This is follow-up to my previous question. Inspired by the answers, we did a quick customer survey. We asked the standard question "would you recommend our service to a friend?" and "what is the main reason you pay us?". We got a very positive response and a lot of useful comments. And yes, about 4 times (of 66 answers) customers mentioned low price as a reason and none of them complained that we are too expensive.
So our price is probably too low and this brings in another question - how do you raise a price?
These were some options I thought of, but I'm happy to hear yours.
You have to pre-announce the price change for those potential customers currently trialing. Blind-siding is the worst thing you can do.
Here's the thing about raising prices: The only people who know you raised the price are existing customers. Everyone who comes to your website post-raise doesn't know it was ever lower.
So all you have to do is take care of your existing customers. Easiest way is grandfathering -- make a policy (and proactively send email about it) that they can purchase at the old price for the next 6-12 months (or forever?). They have plenty of time to decide if they want to buy more without feeling pressured or surprised, and everyone understands that sometimes the price goes up.
Said another way, no one cares that the price goes up for someone else.
Finally, it does make sense to combine the price hike with a new release. "New stuff" could imply "more expensive." But if you do the foregoing, that doesn't really matter either.
Idea 3 and 4 don't really solve your issue. If you can get more value from the product itself looking for others ways to generate revenue should not be the thing you try first.
When we have to change our prices our primary concern is to figure out a way to grandfather in the existing customers and if possible the new price affect only the new customers. This gives everyone a benefit in having signed up early and if you give people notice of the price increase it produces a "compelling event" to purchase before the price increase.
The best way I have seen to raise the price is to add additional features that really don't cost you much to implement. This seems to create a natural inflection point for increasing your products price and people perceive that they are getting more value.
The other thing to do would be to create a different terms of service contract that times out everyone at a predefined date. After that date, the terms of service would reflect a new pricing structure.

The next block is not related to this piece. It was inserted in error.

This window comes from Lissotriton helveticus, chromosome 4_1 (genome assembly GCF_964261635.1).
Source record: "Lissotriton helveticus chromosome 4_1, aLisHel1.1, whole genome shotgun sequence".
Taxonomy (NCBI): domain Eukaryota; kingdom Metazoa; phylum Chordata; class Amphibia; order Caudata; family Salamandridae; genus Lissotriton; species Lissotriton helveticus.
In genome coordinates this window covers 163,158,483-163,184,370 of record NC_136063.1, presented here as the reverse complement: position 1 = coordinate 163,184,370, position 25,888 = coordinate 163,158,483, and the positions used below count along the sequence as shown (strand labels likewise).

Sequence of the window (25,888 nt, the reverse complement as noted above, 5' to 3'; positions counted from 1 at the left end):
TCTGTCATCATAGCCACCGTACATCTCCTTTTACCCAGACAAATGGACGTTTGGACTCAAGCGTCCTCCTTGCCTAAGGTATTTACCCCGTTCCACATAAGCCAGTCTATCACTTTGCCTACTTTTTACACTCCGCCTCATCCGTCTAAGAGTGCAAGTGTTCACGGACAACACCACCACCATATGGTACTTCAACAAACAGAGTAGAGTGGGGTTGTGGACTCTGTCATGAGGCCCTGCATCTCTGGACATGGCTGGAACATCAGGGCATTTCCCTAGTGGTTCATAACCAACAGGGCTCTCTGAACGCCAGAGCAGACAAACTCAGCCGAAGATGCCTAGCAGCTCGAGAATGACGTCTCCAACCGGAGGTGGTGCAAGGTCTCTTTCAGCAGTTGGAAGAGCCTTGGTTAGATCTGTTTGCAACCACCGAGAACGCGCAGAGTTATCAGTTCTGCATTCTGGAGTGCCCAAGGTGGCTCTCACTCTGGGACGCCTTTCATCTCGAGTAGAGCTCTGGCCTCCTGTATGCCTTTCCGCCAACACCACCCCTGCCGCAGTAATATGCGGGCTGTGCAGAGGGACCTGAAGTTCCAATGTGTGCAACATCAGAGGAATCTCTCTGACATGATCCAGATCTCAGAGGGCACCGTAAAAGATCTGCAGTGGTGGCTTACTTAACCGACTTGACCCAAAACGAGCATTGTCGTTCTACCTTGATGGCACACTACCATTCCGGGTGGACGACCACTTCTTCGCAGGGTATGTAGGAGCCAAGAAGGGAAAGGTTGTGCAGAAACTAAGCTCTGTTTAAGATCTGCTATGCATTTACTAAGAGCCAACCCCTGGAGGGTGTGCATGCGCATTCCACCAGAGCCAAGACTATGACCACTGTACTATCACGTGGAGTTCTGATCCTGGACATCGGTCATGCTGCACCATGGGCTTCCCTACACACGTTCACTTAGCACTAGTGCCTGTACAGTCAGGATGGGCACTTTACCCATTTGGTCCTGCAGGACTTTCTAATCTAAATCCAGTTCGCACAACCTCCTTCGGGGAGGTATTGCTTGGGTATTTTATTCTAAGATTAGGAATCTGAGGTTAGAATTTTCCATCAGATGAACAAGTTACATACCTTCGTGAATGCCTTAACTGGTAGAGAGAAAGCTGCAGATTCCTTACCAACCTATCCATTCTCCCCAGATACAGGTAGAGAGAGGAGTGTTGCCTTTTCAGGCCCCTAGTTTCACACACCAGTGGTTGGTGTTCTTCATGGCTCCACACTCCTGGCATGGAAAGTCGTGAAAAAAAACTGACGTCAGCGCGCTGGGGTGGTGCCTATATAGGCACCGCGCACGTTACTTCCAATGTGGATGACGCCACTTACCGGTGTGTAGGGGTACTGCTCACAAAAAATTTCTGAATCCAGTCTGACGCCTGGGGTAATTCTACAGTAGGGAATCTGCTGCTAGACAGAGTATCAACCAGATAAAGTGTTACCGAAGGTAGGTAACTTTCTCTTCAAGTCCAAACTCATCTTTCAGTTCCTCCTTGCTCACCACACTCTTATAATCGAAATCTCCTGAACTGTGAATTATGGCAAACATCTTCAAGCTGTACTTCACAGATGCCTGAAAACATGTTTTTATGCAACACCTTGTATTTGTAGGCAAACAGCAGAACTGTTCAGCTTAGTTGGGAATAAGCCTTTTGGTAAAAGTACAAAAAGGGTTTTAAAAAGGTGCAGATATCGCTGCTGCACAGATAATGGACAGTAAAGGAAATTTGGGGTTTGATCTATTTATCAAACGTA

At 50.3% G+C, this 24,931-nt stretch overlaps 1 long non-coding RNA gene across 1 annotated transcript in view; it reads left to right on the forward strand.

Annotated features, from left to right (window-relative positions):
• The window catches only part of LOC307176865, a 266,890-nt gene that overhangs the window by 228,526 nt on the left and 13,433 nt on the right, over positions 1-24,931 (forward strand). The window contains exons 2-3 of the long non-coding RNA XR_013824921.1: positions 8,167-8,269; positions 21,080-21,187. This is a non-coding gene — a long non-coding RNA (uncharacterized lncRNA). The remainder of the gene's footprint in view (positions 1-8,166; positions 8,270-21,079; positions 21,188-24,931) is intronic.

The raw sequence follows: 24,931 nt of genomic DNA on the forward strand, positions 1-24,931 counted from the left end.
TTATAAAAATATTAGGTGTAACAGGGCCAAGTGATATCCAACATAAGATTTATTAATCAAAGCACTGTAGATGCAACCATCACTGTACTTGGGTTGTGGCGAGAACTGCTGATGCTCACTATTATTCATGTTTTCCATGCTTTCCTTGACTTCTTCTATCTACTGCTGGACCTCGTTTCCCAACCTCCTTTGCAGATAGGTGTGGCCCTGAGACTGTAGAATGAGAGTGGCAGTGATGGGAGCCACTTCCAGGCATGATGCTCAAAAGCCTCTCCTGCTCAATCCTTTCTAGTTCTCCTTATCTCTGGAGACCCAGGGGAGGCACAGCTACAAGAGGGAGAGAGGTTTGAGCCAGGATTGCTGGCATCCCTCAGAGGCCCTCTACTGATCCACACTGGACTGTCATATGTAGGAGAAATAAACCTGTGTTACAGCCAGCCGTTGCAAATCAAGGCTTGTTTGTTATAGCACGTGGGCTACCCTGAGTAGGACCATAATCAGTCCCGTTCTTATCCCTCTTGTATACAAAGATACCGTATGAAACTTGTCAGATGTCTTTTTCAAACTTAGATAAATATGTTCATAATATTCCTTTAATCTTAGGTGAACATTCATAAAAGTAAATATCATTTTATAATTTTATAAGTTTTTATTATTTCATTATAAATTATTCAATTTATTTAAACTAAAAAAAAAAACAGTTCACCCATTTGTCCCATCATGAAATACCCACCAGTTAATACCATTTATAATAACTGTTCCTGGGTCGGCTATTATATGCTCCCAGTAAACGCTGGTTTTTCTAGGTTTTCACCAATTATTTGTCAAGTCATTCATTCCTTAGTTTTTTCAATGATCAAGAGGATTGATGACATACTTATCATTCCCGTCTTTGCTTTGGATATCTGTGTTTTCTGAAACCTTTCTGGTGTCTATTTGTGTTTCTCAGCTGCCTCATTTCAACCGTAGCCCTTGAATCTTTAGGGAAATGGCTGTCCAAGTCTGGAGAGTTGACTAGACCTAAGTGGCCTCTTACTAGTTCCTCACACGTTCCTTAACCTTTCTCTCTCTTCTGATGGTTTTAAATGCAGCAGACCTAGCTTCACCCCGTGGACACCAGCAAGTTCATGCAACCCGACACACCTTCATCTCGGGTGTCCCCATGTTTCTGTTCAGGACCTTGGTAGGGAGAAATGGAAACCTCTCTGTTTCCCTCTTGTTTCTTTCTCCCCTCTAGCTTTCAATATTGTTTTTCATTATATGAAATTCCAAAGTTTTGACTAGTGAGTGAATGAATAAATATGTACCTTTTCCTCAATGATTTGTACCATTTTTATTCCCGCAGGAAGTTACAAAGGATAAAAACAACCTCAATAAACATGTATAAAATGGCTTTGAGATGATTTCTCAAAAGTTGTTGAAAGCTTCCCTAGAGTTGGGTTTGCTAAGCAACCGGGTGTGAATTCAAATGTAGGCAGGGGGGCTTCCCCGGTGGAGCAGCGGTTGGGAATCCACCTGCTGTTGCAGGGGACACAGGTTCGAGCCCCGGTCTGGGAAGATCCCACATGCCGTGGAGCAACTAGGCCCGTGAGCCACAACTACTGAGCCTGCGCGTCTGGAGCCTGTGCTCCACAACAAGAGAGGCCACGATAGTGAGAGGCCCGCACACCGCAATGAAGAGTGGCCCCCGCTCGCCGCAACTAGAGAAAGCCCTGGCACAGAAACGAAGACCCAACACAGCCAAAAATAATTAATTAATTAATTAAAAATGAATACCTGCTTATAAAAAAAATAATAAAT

For your existing customers, it would be best to offer them a discount if they sign up for a longer term contract. Lets say that right now, you do everything monthly with no contacts. People come and go as they please. In the new model, you would require a one year or two year contact for a discounted (albeit higher price) price. This way your customers have the option to continue with no contract or sign up for a longer term of service that would be discounted.
Another approach is the honest straightforward one. Be upfront and say in order for your company to survive and provide the excellent service your customers expect, you have to raise the price. Be fair about it and lay out your case as to why it will still be an excellent value.
First of all definitely charge more, Eric Sink says if no one is complaining about your price you need to charge more, until you start to hear some complains.
Having no experience on the subject whatsoever I think disguise as a feature is a good way to go. Some people just want to pay more, let them have it with some simple yet useful features.
Also you can make make a package with one or more new features and high priority support together. You can keep the investment low by adding simplistic features instead of massive changes and justify the price by adding extra support features.
Advertising may make your site look less professional, at least that's my opinion. But if you think it would fit, you could test the water by simply adding Google Adsense or a similar programme. That costs you max one hour work and within weeks you have a good idea of how many ads are clicked and what the revenue can be.
But as I said, it might appear less professional. Unless you give the users the option, a cheap subscription with ads or a more expensive one without.
Six months notice of the price change for the installed base is good. Grandfathering your early customers in is a good idea, but I would not do it indefinitely. If you have more than a handful of those customers, or a channel sales force, or an unwieldy back-office system, it will become a headache to manage the special pricing for those customers.
Also, don't forget about the impact on support licenses (see Jarie's answer). As your prices go up, you will probably want to raise maintenance fees proportionately. You can offer your existing customers longer-term maintenance licenses at the current rate, so that they continue to benefit from being early adopters after the price increase.
The safest way (not to lose existing customers) is to add a new optional feature, make it free for a (say) two month trial period (so every customers sees and likes it) and charge for this feature then; customers may choose not to use that feature if they are unwilling to spend more than they do already.